U.S. Attorney General Eric Holder should have handed over thousands of documents that he repeatedly refused to show to lawmakers investigating the botched Fast and Furious gun-tracking operation, a Justice Department investigator said Thursday.
Justice Department Inspector General Michael Horowitz told the House Oversight and Government Reform Committee that he received 100,000 pages of documents related to the botched program. Republican lawmakers seeking the same information earlier this year were allowed to see fewer than 8,000 pages, and many of those had large sections blacked out. The standoff culminated in July with House Republicans voting to find Holder in contempt of Congress.
Republicans used Thursday's hearing to justify their contempt vote with testimony that Holder had deliberately withheld from Congress documents relevant to its investigation.
"Do you know of pages that you saw that Congress should, for good cause, be denied?" Chairman Darrell Issa, R-Calif., asked Horowitz during a three-hour hearing at which he was the only witness.
"Every document we asked for and reviewed and cited in this report we found to be relevant and important," Horowitz responded.
Horowitz noted that his report cites the Justice Department for "failing to respond accurately to a congressional inquiry" about Fast and Furious.
Horowitz's testimony all but concluded a months-long investigation by lawmakers into Fast and Furious, a Bureau of Alcohol, Tobacco, Firearms and Explosives operation in which agents allowed thousands of American guns to be sold to violent Mexican drug cartels. Officials had intended to trace the guns to the cartels, but lost track of many of them. Those guns were later connected to the murder of U.S. Border Patrol Agent Brian Terry as well as hundreds of Mexicans.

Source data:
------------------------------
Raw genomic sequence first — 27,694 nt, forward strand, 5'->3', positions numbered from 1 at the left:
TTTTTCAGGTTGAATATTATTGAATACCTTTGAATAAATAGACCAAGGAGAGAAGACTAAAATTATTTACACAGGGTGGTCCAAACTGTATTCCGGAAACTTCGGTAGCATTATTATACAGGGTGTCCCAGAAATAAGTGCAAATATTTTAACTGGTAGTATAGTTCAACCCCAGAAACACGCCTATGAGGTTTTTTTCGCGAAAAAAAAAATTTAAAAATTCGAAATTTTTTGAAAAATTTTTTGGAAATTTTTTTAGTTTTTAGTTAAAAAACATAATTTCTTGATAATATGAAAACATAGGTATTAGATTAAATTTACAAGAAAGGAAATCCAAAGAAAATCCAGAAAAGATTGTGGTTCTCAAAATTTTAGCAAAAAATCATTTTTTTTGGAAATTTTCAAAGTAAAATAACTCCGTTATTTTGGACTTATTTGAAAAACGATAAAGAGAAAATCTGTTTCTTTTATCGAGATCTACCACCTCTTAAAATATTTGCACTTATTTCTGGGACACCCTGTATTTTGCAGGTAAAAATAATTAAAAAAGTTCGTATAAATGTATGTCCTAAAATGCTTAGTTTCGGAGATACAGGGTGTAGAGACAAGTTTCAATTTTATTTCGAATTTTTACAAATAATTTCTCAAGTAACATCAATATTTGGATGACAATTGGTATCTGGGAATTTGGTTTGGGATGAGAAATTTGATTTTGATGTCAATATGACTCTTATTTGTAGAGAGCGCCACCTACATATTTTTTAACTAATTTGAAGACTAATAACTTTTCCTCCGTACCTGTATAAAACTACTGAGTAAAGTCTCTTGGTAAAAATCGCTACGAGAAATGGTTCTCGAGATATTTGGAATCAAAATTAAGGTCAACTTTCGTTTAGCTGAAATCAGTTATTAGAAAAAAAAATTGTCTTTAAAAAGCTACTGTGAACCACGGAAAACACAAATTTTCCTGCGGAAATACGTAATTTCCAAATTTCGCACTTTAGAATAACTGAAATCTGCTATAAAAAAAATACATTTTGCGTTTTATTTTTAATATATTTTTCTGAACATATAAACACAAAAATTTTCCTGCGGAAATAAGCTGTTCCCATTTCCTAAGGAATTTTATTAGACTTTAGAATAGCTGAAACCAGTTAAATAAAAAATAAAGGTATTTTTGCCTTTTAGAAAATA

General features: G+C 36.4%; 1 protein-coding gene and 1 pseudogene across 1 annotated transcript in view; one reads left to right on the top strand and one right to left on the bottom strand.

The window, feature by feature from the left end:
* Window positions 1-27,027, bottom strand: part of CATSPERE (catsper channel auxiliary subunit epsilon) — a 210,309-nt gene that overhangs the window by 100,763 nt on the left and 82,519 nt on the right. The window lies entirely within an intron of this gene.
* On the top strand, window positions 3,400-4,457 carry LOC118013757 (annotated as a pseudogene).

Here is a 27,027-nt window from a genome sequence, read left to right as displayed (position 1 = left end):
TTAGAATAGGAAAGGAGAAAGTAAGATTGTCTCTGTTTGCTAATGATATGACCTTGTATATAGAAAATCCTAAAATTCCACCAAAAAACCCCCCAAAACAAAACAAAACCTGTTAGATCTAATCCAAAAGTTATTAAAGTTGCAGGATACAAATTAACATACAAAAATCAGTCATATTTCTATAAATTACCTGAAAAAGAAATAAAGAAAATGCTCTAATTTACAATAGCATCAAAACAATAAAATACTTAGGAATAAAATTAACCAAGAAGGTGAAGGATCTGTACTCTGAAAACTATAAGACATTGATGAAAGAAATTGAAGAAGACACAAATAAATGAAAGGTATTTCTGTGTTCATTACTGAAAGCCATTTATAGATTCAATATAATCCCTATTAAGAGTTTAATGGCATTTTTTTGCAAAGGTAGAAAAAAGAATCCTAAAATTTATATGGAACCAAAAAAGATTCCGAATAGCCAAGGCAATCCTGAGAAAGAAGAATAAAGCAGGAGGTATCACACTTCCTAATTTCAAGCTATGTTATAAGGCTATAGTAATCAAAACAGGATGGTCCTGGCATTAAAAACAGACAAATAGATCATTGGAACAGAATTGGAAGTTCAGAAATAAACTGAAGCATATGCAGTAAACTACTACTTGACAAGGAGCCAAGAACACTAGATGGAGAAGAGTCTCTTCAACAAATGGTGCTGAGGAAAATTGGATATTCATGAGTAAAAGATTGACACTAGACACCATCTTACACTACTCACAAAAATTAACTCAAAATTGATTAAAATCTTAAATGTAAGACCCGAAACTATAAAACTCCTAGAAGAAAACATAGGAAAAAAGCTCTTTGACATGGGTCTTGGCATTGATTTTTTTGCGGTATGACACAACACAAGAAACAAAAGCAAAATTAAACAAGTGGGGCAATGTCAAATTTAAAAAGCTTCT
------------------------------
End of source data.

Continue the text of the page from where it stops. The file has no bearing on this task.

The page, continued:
Horowitz testified a day after releasing a 471-page report that labeled Fast and Furious "a series of misguided strategies, tactics, errors in judgment, and management failures" at ATF and the Arizona District U.S. Attorney's Office.
While the report spread blame to a number of Justice Department officials -- prompting at least two resign Wednesday -- it essentially exonerated Holder by concluding that he was unaware of the program, though he should have employed greater oversight of the lower-level officials who devised it.
Republicans had been eager to see the withheld documents in part because some believed Holder knew more about the program than he admitted and was trying to cover up his involvement.
At Thursday's hearing, however, Democrats made a point of underscoring Horowitz's conclusion that Holder, in fact, did not know about Fast and Furious. Issa agreed, pointing out that the report also excludes from blame Holder's predecessor, Michael Mukasey, a Republican appointee of President George W. Bush whose tenure occurred during a prior gun-walking program.
"I don't think anyone should have assumed that they knew," Issa said of Mukasey and Holder. "I think the inspector general's report does cast blame for high-ranking people not asking more question. But I agree ... that neither attorney general was found to know it."
Horowitz told lawmakers his investigation is continuing. He is now "actively investigating" reports that Fast and Furious whistleblowers within the department have been unfairly punished for coming forward.
"You'll find the reports are coming in the not-too-distant future and we are taking them very seriously," Horowitz said.